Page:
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Wires, wires, everywhere…

Last week I finally got round to sorting out the Starcom Advance noise cancelling system that I bought late last year, so had an opportunity to try it out yesterday.

Results were mixed – the trainee reported a lot of what I said came over broken, so I clearly haven’t got the vox setting working properly, but setting it up is complicated by the fact that you can’t hear yourself speak with this system.

On the plus side, he reported it cut off when I wasn’t speaking so didn’t sent a constant “hiss” of wind noise.

So, the jury’s out on performance. I guess I’m going to have to ride round with a trainee radio in a pocket and the earpiece on my own ear. There’s a vox adjustment setting on the radio AND on the Starcom so I suspect that they are interfering with each other – read the manual time, I think.

Back to the fitting. In contrast to the existing set-up, connecting up the whole kit and laying it out on the table showed up the big disadvantage of this system over my simple ‘headset -> radio’ system. Wires. Wires everywhere.

Starting at the headset end of things, rather than the simple boom mic with built in ear piece, the Starcom boom system has stereo speakers each on the end of a thin wire. And the armoured cable doesn’t join the boom directly, but has a short stretch of unsupported wires (three – the two speakers plus mic) in the middle. This is a clear weak point on something that will take a lot of strain – the weight of the cable plus the DIN plug on the end are hanging from these three wires.

After a bit of dismantling of the helmet, I managed to get the top end of the armoured cable reasonably securely anchored in the lid, which should avoid the weight falling on those thin wires. So, helmet sorted with one cable emerging with a DIN plug on the end ready to plug into the headset lead on the Starcom.

Hmmmm… there are two headset leads emerging from the unit. We’ll go with the one labelled ‘Headset A’. Easy enough. But where do I tuck the foot-long surplus-to-requirement lead for Headset B? We’ll leave that dangling for the moment.

The radio obviously needs a connector, so I dig out the lead, plug the radio in one end and attach the other to the Starcom. Another wodge of curly cable to find a home for. Eventually I cable-tie it out the way with the spare headset lead.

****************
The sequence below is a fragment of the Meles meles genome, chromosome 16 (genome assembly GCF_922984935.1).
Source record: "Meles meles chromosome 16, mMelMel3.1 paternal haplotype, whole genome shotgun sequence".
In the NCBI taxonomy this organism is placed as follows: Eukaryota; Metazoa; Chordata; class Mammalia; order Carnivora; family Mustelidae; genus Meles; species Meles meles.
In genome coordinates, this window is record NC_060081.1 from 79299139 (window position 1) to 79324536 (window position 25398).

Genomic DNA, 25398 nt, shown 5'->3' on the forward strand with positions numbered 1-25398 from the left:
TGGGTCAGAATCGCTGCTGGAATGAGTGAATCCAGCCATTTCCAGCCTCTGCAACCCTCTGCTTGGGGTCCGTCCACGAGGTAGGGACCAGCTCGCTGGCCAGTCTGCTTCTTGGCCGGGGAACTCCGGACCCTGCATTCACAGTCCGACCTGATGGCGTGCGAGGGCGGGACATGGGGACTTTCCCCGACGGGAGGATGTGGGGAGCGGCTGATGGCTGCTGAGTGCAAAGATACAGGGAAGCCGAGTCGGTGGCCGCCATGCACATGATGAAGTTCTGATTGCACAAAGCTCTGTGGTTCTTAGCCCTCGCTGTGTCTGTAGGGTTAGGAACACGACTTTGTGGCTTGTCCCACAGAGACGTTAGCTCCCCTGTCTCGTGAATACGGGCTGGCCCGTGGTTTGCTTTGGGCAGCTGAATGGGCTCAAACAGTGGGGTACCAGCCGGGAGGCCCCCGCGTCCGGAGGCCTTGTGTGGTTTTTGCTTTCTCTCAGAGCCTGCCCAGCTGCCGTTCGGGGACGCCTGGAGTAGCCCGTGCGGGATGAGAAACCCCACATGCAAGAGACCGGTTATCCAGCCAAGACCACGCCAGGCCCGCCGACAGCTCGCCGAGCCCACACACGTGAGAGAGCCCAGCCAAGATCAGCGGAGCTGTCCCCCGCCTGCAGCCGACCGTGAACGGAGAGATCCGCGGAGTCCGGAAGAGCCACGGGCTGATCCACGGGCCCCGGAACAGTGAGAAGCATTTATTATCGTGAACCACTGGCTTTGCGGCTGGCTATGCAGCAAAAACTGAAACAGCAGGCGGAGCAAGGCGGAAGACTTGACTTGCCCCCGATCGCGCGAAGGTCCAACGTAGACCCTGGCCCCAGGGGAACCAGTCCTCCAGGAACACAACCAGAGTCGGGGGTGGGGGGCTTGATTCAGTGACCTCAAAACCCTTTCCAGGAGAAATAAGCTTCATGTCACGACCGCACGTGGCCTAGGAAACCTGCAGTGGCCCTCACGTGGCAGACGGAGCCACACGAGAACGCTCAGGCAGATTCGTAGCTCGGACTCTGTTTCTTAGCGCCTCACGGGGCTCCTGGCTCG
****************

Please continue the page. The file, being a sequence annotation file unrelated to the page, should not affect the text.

Now, where to put the radio and the Starcom on the bike?  Most people will of course mount these permanently on the bike – the various bulkhead connector fittings that Starcom have available make this obvious and relatively straightforward, and the power system is cleverly wired so that the unit powers up only when Headset A is actually connected.

So, in theory, the whole system, radio, wires and everything could be tucked out of sight and forgotten about, with just the headset lead to be plugged in to activate the system.

Unfortunately, the price of a permanently anchored system is that that you lose the ability to talk to a trainee away from the bike, which is useful in carpark sessions – one of the useful assets of having a completely self-contained system

Also, like a lot of instructors, I sometimes jump on a different bike so I need the Starcom to be rapidly detachable, so after peeling off various bits of bodywork looking for a convenient hidy hole I gave up and decided the most convenient place for the unit was clearly the bumbag where I normally have the radio.

In some ways that suits me as I have a dislike of being permanently wired to the bike. It may seem trivial but when you are on and off it every ten minutes it damages the connectors no matter how good they are and it’s a royal PITA to have to keep remembering to disconnect yourself – I once helped a chap pick his BMW up in garage forecourt after he pulled the whole thing over having forgot to unplug his intercom before dashing to the kiosk to pay.

Unfortunately of course, there’s still one wire that needs plugging in to get the system to work – the power lead. The original Starcom unit has an option for a PP3 battery, but the Advance only runs off the bike’s mains system. Hmmm.  One solution that springs to mind is a small sealed 12v battery from Maplins…

But it’s all getting a bit complicated.

About Kevin Williams / Survival Skills

Motorcycle trainer, motorcycle author, motorcycle safety consultant, motorcycle forum moderator, former courier and ever a recreational rider. Is there a common theme here?

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